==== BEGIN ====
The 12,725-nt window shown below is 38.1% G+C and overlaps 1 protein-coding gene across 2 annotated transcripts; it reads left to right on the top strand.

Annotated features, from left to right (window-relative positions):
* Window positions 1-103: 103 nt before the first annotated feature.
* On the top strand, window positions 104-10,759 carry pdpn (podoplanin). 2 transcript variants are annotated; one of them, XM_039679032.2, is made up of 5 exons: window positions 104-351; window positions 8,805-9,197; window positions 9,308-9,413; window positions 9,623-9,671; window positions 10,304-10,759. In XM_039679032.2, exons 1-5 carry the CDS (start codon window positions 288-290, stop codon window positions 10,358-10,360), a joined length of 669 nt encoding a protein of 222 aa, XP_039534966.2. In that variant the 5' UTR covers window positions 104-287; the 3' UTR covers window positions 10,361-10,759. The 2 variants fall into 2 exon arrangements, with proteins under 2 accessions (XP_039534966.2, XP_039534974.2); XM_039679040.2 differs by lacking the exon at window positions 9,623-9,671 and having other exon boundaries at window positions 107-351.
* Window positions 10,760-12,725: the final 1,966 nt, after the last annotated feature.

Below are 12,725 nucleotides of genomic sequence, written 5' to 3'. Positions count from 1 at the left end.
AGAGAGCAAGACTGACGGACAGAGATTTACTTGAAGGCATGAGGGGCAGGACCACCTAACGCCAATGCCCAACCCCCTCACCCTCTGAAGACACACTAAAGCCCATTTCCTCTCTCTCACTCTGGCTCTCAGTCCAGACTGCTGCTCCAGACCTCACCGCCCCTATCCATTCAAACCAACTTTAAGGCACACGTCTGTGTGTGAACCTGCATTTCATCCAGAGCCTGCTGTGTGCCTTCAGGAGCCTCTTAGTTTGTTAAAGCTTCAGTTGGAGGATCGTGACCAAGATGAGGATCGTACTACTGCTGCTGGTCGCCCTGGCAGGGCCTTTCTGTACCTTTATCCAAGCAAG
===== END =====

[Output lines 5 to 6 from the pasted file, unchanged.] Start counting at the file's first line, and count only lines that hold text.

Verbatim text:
* Window positions 10,760-12,725: the final 1,966 nt, after the last annotated feature.

Below are 12,725 nucleotides of genomic sequence, written 5' to 3'. Positions count from 1 at the left end.